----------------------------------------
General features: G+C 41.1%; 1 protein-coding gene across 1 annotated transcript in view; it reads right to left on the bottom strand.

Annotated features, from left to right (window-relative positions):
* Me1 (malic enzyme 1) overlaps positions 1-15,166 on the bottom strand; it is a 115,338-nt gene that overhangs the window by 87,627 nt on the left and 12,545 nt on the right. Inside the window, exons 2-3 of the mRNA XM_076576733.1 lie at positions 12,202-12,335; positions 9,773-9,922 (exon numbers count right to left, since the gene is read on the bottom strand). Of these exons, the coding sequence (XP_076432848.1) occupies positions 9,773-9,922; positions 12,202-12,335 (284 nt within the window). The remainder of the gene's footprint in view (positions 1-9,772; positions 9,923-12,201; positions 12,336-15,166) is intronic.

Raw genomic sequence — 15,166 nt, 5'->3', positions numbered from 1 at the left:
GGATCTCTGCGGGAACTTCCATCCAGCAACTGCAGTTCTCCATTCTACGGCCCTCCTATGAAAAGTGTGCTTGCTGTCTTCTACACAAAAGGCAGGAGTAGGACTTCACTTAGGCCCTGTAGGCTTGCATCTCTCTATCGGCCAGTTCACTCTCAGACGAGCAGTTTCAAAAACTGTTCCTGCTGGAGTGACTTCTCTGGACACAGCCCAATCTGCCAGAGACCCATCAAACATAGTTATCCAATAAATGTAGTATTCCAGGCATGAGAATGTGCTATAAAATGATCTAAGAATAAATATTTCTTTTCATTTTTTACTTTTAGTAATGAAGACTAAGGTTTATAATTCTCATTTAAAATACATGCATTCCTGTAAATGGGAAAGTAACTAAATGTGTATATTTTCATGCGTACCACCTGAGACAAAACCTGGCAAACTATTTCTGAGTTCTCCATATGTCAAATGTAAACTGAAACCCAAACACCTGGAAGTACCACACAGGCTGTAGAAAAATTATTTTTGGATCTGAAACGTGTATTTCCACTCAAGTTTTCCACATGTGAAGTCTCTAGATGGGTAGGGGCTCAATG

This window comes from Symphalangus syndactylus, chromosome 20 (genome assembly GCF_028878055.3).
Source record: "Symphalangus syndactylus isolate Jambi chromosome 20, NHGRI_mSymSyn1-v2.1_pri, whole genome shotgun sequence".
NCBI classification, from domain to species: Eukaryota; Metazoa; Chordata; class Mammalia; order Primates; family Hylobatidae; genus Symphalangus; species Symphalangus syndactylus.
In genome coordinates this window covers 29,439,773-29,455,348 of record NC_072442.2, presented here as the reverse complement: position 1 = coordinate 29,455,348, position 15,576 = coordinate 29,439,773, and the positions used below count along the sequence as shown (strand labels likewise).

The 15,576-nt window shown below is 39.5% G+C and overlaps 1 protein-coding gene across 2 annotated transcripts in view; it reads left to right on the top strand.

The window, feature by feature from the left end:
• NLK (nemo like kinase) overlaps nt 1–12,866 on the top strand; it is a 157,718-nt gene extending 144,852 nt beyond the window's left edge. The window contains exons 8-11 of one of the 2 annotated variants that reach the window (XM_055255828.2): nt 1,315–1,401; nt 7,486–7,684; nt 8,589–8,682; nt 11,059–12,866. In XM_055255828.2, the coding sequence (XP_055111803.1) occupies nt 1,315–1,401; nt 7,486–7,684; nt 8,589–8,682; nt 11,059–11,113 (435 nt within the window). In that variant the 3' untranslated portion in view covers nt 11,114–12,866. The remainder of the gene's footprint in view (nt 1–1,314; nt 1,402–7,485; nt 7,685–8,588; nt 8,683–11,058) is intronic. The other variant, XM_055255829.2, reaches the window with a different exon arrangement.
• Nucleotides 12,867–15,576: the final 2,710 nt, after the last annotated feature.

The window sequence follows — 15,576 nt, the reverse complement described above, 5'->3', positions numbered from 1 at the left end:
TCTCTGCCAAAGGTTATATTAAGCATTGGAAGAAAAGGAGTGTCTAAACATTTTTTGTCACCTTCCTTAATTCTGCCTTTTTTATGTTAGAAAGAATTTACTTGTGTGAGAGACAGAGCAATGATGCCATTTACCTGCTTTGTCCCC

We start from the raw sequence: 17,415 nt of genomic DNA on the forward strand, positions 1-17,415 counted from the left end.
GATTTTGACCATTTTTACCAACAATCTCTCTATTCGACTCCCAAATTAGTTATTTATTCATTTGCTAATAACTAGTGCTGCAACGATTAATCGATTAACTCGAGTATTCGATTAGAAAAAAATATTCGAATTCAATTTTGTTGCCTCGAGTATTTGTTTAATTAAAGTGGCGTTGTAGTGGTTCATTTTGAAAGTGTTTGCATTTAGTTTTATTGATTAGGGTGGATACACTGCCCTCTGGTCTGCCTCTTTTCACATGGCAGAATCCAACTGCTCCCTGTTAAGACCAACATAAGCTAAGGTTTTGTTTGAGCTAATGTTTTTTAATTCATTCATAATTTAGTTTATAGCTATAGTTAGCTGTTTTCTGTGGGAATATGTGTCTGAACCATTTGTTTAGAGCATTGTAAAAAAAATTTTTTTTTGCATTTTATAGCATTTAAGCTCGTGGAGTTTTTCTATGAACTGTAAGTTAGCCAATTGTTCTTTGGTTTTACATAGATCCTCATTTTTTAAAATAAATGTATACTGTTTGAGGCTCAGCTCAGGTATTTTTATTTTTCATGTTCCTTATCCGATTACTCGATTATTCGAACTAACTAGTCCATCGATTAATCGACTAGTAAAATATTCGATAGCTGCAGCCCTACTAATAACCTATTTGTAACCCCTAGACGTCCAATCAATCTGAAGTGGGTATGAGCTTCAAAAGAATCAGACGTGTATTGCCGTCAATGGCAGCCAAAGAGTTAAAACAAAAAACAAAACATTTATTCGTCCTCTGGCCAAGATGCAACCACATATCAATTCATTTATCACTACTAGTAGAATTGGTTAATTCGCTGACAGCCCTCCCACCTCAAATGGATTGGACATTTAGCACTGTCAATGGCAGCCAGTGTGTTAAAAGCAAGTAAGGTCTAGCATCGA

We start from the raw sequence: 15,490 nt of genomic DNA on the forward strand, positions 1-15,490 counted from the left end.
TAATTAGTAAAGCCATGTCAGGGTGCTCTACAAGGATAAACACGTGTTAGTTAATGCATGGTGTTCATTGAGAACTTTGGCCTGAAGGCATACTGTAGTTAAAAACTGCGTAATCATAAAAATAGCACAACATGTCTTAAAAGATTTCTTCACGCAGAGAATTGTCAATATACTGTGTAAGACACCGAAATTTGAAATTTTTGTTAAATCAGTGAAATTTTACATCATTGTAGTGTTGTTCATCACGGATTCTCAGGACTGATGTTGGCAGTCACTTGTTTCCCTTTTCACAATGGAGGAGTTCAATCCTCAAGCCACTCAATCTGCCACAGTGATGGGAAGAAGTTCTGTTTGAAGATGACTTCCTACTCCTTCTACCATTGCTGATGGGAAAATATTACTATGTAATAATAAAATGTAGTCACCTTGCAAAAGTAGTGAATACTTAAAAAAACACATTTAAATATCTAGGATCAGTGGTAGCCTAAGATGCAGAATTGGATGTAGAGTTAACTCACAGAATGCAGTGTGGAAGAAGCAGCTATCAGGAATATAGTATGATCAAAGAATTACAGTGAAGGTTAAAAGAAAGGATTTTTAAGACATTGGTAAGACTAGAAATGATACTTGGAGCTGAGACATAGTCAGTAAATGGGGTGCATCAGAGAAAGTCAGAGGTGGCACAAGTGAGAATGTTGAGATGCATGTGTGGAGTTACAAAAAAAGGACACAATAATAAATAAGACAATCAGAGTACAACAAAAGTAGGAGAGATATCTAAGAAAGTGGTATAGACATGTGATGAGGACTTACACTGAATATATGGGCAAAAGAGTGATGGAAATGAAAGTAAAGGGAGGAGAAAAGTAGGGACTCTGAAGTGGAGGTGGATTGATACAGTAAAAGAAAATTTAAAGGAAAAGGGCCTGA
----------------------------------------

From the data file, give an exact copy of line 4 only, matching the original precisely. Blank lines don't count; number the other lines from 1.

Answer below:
Raw genomic sequence — 15,166 nt, 5'->3', positions numbered from 1 at the left: